what is the translation for you in spanish but a plural you instead of singular?

5 Answers

  • Anonymous
    1 decade ago
    Favorite Answer

    In Castilian, the Spanish of Spain it is "vosotros." If the plural you includes only females then it is "vosotras."

    In the Americas for all cases the plural of second persson is "ustedes."

    Source(s): fluent speaker who has travelled the world.
  • 1 decade ago

    There are 2 ways of saying you in the plural (as in the singular)

    If the people you are speaking to are friends or family, or young people, the form is "vosotros" - (this is the plural of "tú") which has its own verb form: vosotros habláis - -you speak, vosotros tenéis - you have, etc.

    Speaking to strangers or to someone you are on formal terms with, it is "ustedes" (the plural of usted), which takes the same verb form as "they": ustedes hablan - you speak; ustedes tienen - you have.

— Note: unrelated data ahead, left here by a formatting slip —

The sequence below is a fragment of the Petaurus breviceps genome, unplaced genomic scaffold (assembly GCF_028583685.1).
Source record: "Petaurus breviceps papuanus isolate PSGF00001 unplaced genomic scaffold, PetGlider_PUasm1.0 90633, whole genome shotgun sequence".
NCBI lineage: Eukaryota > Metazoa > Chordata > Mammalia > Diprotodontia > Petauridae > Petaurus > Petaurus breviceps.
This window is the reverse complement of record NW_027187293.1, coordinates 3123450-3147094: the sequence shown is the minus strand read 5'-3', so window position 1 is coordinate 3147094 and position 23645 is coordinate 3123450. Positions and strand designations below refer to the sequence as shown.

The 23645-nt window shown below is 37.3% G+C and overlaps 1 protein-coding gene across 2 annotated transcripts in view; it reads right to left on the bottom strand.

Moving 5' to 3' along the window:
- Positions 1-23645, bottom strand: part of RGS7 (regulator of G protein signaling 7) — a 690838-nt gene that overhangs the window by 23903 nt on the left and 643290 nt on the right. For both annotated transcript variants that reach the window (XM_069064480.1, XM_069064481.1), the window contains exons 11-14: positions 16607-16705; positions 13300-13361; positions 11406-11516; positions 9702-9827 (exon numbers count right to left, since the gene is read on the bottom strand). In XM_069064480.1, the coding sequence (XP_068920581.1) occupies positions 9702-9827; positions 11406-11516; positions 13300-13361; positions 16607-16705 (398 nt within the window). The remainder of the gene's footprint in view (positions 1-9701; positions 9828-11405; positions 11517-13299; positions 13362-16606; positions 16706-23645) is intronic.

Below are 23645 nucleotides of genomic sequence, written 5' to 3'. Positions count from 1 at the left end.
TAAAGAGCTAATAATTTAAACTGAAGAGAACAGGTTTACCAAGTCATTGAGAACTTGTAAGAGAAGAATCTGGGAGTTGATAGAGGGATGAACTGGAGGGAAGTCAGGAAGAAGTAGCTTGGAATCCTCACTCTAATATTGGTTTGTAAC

Ustedes is usually abbreviated to Uds or Vds in writing.

    "Vosotros" is very common in Spain, and has a feminine form "vosotras"; however, it is never used in Latin America, where they say "ustedes" to everyone, even though they might say "tú" individually to the people they are speaking to.

  • 1 decade ago

    Well, if depends which spañish you want to talk. In spain they will use Vosotros.

    But if you are going to talk to any people from latinamerica (mexico, guatemala.......etc) you must use Ustedes.

    You are tired. Ustedes estan cansados. (more than one person)

    You now is question of accents, you should not mix it.

    native speaker.

  • 4 years ago

    Translation: "It must be (or "it could be") nine o'clock more or less (or approximately)." The use of "serán" is not syntactically correct because it indicates a future action, which is clearly not the intention of the speaker. This use is, however, quite extended. Now, "juntas" means "meetings" in the context provided by you. "My friends insist on that I don't get late to the meetings."

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  • Anonymous
    1 decade ago


    formal (use when in doubt)- "ustedes"

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